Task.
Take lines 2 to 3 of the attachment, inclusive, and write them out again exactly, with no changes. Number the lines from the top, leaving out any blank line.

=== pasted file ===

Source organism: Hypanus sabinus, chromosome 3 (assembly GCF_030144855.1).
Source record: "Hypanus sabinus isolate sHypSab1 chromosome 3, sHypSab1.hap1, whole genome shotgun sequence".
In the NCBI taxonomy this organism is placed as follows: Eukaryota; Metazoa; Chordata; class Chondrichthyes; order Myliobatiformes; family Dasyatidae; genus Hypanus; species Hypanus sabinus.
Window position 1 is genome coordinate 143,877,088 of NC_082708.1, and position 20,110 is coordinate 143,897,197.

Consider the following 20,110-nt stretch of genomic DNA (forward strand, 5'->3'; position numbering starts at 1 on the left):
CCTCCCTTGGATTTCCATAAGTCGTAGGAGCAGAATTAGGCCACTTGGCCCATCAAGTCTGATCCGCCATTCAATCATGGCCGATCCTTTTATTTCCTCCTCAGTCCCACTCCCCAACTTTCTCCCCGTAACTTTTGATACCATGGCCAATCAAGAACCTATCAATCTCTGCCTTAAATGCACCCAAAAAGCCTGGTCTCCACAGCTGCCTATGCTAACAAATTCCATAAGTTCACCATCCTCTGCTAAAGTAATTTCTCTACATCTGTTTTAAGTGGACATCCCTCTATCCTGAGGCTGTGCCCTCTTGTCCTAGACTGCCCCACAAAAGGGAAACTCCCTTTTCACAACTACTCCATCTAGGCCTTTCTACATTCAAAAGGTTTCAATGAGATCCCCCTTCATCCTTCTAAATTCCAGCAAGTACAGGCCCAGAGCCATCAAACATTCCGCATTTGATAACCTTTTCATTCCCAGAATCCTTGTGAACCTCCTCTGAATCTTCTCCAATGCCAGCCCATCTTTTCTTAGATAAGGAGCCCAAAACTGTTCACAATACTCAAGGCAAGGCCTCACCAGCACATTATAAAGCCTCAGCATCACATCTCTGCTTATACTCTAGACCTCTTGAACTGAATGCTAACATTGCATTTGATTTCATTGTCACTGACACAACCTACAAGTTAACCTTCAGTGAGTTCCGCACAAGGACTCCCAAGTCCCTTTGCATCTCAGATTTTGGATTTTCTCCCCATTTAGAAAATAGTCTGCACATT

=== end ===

Source record: "Hypanus sabinus isolate sHypSab1 chromosome 3, sHypSab1.hap1, whole genome shotgun sequence".
In the NCBI taxonomy this organism is placed as follows: Eukaryota; Metazoa; Chordata; class Chondrichthyes; order Myliobatiformes; family Dasyatidae; genus Hypanus; species Hypanus sabinus.